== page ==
Research Statement

My research is in fundamental symmetries at the precision and intensity frontier. These experiments can have sensitivities to new physics that are comparable to high energy experiments such as those at the largest colliders. My specific area of expertise is precision measurement and control of magnetic fields, which are essential experimental components in a wide range of experiments, and especially in EDM (electric dipole moment) searches, where the external magnetic field is often the source of limiting uncertainties, both statistically (by limiting measurement times due to loss of spin coherence) and systematically (mainly due to false-EDM signals). My research focuses on designing and measuring magnetic fields, and their application to measuring fundamental symmetries, especially through EDMs.

Muon g-2 and computation methods

The Muon g-2 experiment at Fermilab is probing the magnetic moment anomaly of the muon. The previous experiment, done at Brookhaven National Laboratory, found tantalizing hints that the Standard Model prediction of the muon’s magnetic moment was inconsistent with the experiment value. The new experiment at Fermilab was started with the goal of reducing the uncertainty on the experimental value. Along with a concerted effort by the g-2 Theory Initiative to reduce the theoretical uncertainty, the goal is to determine whether or not there are signs of new physics in the discrepancy. We published our results from Run-1 in April 20211, which upheld the previous disagreement between theory and experiment, and are working towards publication of our Run-2 and Run-3 datasets. We expect to begin taking data for Run-6 in October 2022, which will be our final data taking period.

My graduate work and some of my postdoctoral work has been focused on analyzing the magnetic field data for Muon g-2. This year marks the beginning of our final data run, but analysis will continue for several years more. Most recently, I have been using PINNs (Physics-Informed Neural Networks)2 to generate a model of the magnetic field in the Muon g-2 storage ring. A PINN can fit data while respecting the underlying physical laws, such as Maxwell’s equations. This project is of particular interest to me because, while it shows a lot of promise, it also has many obstacles to overcome. For example, sometimes we do not have enough data to fully solve Maxwell’s equations (in Muon g-2, this is because we have scalar magnetometers that measure the field magnitude, but not direction), which prevents the PINN from converging to a single solution. Instead, we can get a class of solutions, which can then be analyzed for common features and differences.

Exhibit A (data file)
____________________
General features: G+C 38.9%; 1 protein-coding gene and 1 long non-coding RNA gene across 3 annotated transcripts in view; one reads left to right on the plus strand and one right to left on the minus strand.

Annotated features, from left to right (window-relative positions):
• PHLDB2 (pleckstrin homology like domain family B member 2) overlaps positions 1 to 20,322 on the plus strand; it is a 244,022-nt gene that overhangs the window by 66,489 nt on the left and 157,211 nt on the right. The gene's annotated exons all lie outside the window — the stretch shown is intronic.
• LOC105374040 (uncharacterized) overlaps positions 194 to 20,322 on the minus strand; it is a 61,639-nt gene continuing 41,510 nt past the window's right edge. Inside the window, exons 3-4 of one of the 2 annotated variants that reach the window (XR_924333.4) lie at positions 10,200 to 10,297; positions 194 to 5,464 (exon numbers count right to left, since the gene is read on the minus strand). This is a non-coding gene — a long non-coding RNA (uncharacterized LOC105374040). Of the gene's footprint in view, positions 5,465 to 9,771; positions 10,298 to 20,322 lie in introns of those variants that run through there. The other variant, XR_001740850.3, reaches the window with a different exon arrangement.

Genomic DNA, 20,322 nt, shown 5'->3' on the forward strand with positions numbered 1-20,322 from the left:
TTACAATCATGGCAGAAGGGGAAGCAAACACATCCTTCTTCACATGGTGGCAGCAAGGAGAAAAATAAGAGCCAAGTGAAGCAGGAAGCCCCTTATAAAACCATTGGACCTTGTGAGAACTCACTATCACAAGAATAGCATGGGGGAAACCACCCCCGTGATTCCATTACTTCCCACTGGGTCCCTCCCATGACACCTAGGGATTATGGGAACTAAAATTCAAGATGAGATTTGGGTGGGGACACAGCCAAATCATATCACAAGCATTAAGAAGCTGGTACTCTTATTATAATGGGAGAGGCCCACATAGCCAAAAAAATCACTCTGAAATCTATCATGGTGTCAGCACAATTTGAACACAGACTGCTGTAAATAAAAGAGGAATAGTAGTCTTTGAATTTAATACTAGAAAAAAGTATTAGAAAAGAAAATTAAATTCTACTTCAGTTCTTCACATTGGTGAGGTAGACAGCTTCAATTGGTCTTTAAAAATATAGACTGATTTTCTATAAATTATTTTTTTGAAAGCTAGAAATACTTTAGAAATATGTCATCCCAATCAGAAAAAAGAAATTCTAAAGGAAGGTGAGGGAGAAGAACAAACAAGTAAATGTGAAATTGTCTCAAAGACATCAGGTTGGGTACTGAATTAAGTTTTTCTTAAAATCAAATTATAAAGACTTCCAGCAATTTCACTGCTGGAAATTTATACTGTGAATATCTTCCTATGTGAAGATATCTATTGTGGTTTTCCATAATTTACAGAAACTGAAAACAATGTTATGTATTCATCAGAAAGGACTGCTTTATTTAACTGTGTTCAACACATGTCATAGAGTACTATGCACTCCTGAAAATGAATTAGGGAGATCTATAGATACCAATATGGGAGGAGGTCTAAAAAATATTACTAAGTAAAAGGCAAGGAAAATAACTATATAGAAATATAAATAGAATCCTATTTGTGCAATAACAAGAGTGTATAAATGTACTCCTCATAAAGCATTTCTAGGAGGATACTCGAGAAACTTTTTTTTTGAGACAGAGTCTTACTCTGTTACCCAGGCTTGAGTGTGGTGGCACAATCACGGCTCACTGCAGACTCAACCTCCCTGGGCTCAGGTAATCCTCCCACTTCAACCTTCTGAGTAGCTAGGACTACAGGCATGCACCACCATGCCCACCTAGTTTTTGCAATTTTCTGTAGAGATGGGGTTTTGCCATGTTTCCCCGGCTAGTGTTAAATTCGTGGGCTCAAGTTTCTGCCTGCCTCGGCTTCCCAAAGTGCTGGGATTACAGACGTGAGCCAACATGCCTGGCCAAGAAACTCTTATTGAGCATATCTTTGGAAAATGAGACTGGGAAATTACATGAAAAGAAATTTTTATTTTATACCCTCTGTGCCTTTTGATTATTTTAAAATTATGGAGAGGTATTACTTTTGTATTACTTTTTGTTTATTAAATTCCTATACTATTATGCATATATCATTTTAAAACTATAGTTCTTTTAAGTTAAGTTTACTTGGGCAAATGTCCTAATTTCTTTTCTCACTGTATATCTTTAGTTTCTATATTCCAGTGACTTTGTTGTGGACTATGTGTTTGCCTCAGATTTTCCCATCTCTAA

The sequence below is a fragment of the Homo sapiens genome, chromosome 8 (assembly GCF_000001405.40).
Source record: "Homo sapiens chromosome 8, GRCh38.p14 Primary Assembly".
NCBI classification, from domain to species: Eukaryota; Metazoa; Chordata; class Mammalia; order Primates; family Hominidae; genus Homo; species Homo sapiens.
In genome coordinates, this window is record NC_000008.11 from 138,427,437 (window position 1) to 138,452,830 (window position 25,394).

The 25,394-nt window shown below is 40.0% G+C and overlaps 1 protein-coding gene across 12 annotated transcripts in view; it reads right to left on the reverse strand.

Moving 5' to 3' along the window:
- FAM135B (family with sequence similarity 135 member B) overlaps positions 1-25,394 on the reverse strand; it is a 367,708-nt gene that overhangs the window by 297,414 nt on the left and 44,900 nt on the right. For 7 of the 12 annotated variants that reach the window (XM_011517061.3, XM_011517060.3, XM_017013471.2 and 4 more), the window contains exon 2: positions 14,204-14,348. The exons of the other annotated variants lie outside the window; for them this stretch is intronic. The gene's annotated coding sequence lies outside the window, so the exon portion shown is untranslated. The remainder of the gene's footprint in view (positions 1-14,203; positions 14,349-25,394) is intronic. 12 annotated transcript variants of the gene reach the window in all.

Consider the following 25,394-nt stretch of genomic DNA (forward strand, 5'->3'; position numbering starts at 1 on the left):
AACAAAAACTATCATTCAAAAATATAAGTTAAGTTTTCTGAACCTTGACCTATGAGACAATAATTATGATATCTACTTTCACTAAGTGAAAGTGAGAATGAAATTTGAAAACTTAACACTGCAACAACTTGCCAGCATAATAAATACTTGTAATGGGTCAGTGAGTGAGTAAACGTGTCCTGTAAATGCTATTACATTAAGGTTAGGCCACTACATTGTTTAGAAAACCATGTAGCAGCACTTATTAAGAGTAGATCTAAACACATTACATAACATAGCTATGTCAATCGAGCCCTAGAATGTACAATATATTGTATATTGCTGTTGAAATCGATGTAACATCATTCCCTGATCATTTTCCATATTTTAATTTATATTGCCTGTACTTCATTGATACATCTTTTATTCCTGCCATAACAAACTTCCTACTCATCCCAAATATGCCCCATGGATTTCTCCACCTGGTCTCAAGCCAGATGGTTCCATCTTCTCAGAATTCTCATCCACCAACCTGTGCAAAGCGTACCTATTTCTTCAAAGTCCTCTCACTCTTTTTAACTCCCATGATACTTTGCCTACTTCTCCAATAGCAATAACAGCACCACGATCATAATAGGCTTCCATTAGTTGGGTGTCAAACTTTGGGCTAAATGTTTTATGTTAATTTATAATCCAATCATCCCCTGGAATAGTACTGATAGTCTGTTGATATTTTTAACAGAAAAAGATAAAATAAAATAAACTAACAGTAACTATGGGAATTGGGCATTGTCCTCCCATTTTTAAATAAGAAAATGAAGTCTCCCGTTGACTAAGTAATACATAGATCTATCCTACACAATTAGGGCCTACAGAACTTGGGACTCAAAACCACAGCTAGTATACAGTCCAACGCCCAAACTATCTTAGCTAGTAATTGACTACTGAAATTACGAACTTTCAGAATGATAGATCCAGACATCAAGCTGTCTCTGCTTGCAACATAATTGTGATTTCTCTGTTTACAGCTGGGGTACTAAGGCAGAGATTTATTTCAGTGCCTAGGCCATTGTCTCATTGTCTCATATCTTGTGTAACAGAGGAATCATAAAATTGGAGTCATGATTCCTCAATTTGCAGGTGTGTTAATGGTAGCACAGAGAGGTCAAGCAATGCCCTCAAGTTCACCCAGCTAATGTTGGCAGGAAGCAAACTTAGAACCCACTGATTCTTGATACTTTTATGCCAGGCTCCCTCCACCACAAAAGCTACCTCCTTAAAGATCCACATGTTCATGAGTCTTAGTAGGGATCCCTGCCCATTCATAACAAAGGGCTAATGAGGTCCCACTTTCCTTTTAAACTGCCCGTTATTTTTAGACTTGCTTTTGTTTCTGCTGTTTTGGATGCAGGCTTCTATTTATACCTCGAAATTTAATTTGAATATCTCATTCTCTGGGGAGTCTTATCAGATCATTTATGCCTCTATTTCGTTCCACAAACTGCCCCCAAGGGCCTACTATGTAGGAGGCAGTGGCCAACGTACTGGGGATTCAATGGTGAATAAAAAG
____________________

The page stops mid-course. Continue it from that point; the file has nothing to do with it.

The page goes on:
Moving forward with my work on Muon g-2, I would like to develop more techniques for using PINNs to solve complex field-mapping problems. This primarily involves developing techniques to get as much information as possible out of data sets, even when convergence is not guaranteed. I want to begin this work using the Muon g-2 dataset because it is already very well analyzed using standard methods, meaning that new methods can be compared to the earlier results. Going forward, however, the same techniques can be used to analyze other magnetic fields, such as those in the nEDM experiments at both LANL (Los Alamos National Laboratory) and Oakridge National Laboratory. Developing methods for analyzing magnetic field data using PINNs is also a promising graduate and undergraduate research opportunity. The resource requirements for this computational project are minimal, although there is a great possibility for overlap between hardware development and analysis techniques for other projects that will be described later.

Neutron EDM experiments